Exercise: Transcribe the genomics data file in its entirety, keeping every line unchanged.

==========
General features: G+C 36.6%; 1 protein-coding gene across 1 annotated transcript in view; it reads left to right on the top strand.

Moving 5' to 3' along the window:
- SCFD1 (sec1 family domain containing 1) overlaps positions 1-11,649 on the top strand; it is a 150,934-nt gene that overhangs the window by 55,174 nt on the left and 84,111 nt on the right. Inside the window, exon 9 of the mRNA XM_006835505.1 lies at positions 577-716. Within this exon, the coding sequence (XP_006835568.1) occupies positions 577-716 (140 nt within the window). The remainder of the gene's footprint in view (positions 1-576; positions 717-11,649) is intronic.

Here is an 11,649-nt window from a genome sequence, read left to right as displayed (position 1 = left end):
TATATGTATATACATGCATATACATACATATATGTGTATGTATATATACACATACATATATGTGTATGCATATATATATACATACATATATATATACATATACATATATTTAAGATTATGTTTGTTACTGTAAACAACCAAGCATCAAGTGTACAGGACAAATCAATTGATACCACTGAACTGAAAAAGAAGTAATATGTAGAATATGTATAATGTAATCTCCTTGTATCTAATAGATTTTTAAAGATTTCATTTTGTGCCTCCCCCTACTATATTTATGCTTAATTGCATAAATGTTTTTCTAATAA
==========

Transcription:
General features: G+C 36.6%; 1 protein-coding gene across 1 annotated transcript in view; it reads left to right on the top strand.

Moving 5' to 3' along the window:
- SCFD1 (sec1 family domain containing 1) overlaps positions 1-11,649 on the top strand; it is a 150,934-nt gene that overhangs the window by 55,174 nt on the left and 84,111 nt on the right. Inside the window, exon 9 of the mRNA XM_006835505.1 lies at positions 577-716. Within this exon, the coding sequence (XP_006835568.1) occupies positions 577-716 (140 nt within the window). The remainder of the gene's footprint in view (positions 1-576; positions 717-11,649) is intronic.

Here is an 11,649-nt window from a genome sequence, read left to right as displayed (position 1 = left end):
TATATGTATATACATGCATATACATACATATATGTGTATGTATATATACACATACATATATGTGTATGCATATATATATACATACATATATATATACATATACATATATTTAAGATTATGTTTGTTACTGTAAACAACCAAGCATCAAGTGTACAGGACAAATCAATTGATACCACTGAACTGAAAAAGAAGTAATATGTAGAATATGTATAATGTAATCTCCTTGTATCTAATAGATTTTTAAAGATTTCATTTTGTGCCTCCCCCTACTATATTTATGCTTAATTGCATAAATGTTTTTCTAATAA